Hello and welcome to Dyestock Yarns - thank you for dropping in!

I'm Rachael, and I started Dyestock around May 2019, to provide another hand-dyed yarn for Tash at Holland Road Yarn Company, the lovely LYS where I worked. In October 2019, Tash decided to take the shop online only, so I thought I'd branch out my own, which has been a different sort of challenge for me!

I live in Pukerua Bay, a small seaside settlement just north of Wellington, New Zealand. We're famous for our wind here, but if you can handle that, it's a great place to live.

I love dyeing and seeing yarn transform from simple cream to an amazing range of colours. My dyeing adventures started as a child, exploring the dyepots with my mother. The family joke was that we had in-blue-enza when we turned up for dinner with blue fingers! I've dyed off and on over the years and it's always been interesting and satisfying. And quite often surprising as well.

I generally find flat colour to be a little underwhelming. I love the extra texture that heathering and marling introduce into projects, and have a soft spot for socks in highly variegated and bright yarns. For most of my projects though, I want more subtle textured colours, enough to make the final fabric interesting, even in plain stitches, but not so much that cables or lace are overpowered. So that's my aim with my yarns, to have an interesting and dynamic final fabric, no matter what project is being made.


I dye in small batches and there are inevitably small differences between skeins, as well as potentially larger differences from batch to batch.  I recommend alternating skeins for larger projects. I will always supply multiples of the same colour from the same batch - if there's not enough stock showing for your project, contact me and I'll dye up a batch for you.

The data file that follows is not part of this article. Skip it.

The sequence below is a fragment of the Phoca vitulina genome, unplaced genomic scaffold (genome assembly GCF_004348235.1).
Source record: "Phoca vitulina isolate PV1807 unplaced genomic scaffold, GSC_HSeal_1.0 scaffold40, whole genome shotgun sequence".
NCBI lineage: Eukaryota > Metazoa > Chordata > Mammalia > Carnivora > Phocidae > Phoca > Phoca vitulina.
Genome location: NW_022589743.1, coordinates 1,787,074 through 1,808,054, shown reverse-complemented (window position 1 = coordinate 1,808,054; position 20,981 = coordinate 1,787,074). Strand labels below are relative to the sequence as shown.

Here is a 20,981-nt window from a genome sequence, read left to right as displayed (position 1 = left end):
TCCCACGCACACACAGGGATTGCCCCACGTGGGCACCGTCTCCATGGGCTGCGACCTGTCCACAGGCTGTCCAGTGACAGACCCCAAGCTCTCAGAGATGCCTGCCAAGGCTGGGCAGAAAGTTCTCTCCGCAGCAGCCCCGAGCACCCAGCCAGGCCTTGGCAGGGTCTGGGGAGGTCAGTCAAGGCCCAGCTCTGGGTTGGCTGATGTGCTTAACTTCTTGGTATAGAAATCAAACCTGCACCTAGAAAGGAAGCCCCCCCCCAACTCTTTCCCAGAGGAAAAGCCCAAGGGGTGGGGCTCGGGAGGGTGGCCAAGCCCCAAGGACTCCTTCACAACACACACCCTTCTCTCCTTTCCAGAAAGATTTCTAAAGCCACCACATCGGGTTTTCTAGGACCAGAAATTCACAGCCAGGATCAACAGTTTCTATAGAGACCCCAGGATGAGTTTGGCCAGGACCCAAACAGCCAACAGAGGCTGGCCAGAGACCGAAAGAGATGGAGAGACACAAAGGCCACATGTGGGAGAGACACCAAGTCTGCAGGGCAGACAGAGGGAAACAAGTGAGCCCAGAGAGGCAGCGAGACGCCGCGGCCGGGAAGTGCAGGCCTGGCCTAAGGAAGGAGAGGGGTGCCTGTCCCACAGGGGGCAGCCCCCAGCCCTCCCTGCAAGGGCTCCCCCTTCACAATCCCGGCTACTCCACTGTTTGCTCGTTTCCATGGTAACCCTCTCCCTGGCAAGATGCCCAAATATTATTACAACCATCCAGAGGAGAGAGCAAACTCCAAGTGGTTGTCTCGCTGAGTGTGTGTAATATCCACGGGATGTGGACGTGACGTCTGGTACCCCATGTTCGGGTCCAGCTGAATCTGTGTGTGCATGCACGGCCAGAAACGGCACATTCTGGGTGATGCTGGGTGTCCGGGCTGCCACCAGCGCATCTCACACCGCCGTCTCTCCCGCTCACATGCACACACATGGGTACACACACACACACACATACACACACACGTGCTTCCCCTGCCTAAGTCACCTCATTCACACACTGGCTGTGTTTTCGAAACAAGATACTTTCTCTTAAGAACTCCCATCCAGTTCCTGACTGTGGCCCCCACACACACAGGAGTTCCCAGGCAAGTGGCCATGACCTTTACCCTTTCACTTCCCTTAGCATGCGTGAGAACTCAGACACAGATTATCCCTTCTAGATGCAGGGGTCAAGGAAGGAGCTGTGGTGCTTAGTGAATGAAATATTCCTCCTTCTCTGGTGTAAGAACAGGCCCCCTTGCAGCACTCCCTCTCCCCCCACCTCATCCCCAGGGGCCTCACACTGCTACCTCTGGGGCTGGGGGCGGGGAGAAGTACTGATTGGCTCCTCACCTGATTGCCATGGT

The yarn bases

At the moment I source my main yarn bases from a well-respected company in England in order to get the qualities that I'm after. I plan to add more bases, ideally from New Zealand, over time.

Caring for Dyestock yarns

While the dyes I use are reasonably colourfast, they will last longer with gentle treatment.

For superwash yarns, a gentle (wool or delicate) wash in the washing machine is ok, but handwashing is still preferred. Use a ph neutral wool wash or detergent with cold (or at the most, luke warm) water, and leave for 20 minutes or so before gently squeezing out excess water and gently rinsing with clean water. Generally, knits are best laid flat to dry (I make an exception for socks, they're tough enough to be hung up), and drying them in the shade will maintain the original colours.

I wash and thoroughly rinse all my yarns after they are dyed, so you should experience minimal dye loss when using cold water. If you are using dark and light coloured yarns together, it's a good idea to make a swatch and wash it, just in case.  

If you have any issues or questions, please get in touch.